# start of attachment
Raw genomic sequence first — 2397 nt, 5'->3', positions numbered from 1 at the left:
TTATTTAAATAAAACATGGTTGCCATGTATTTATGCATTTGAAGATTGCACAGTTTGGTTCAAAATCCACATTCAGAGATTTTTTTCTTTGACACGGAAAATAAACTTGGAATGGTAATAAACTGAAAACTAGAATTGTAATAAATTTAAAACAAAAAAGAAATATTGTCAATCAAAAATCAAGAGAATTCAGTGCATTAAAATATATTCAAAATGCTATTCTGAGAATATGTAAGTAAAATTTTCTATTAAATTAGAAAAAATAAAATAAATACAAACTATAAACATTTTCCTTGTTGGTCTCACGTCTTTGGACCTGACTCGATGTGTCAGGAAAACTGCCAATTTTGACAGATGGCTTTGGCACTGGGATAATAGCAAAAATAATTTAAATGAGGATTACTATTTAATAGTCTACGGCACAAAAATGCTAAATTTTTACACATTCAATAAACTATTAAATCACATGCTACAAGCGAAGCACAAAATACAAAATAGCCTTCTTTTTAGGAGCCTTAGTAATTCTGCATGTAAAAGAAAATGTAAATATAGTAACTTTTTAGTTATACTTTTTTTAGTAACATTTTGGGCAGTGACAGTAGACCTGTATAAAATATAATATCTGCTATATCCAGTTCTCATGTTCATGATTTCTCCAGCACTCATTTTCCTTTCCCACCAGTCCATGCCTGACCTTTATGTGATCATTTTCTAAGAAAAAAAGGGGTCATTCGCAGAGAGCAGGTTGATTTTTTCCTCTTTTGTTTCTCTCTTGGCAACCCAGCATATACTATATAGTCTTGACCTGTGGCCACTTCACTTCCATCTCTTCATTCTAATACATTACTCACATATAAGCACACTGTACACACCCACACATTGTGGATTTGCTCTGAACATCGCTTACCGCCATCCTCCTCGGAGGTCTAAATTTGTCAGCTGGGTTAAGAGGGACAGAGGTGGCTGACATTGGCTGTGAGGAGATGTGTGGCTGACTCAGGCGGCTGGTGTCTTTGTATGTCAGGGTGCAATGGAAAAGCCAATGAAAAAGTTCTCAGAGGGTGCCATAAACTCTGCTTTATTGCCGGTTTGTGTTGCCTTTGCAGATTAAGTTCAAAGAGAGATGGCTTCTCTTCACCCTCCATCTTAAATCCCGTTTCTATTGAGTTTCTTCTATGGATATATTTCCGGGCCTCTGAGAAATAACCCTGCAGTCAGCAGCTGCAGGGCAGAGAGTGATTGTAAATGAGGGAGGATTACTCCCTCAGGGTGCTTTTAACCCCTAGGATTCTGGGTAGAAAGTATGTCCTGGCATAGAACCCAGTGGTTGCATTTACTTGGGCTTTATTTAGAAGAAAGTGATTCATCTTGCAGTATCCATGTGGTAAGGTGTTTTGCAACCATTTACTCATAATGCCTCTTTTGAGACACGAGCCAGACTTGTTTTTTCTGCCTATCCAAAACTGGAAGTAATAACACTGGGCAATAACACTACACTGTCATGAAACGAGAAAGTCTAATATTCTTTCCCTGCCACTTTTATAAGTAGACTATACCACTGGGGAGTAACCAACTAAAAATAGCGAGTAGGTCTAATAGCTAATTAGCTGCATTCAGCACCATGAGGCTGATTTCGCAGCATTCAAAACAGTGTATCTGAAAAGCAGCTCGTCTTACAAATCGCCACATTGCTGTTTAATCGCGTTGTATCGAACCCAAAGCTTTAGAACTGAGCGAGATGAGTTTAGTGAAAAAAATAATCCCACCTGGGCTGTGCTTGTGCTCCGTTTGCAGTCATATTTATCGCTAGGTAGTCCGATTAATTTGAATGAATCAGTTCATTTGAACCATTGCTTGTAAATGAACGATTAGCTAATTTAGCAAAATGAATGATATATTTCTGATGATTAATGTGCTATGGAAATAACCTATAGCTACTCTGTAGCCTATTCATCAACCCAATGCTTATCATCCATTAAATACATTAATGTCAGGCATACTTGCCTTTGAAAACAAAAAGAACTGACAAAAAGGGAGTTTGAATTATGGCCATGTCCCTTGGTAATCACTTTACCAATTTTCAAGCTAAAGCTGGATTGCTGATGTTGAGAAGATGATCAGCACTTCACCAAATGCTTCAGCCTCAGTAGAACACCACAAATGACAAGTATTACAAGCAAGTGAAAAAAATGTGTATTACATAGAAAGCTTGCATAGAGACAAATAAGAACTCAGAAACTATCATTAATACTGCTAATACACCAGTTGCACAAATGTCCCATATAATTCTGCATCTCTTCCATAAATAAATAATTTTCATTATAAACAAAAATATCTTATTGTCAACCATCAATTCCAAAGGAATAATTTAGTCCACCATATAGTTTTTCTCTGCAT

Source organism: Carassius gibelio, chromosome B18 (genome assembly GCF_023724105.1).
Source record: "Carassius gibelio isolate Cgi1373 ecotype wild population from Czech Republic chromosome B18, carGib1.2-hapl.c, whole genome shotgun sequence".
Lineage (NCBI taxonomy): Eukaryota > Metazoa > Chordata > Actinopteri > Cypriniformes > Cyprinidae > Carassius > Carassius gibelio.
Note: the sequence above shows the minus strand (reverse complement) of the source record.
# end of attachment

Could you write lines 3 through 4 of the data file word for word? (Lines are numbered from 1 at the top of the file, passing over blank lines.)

Source organism: Carassius gibelio, chromosome B18 (genome assembly GCF_023724105.1).
Source record: "Carassius gibelio isolate Cgi1373 ecotype wild population from Czech Republic chromosome B18, carGib1.2-hapl.c, whole genome shotgun sequence".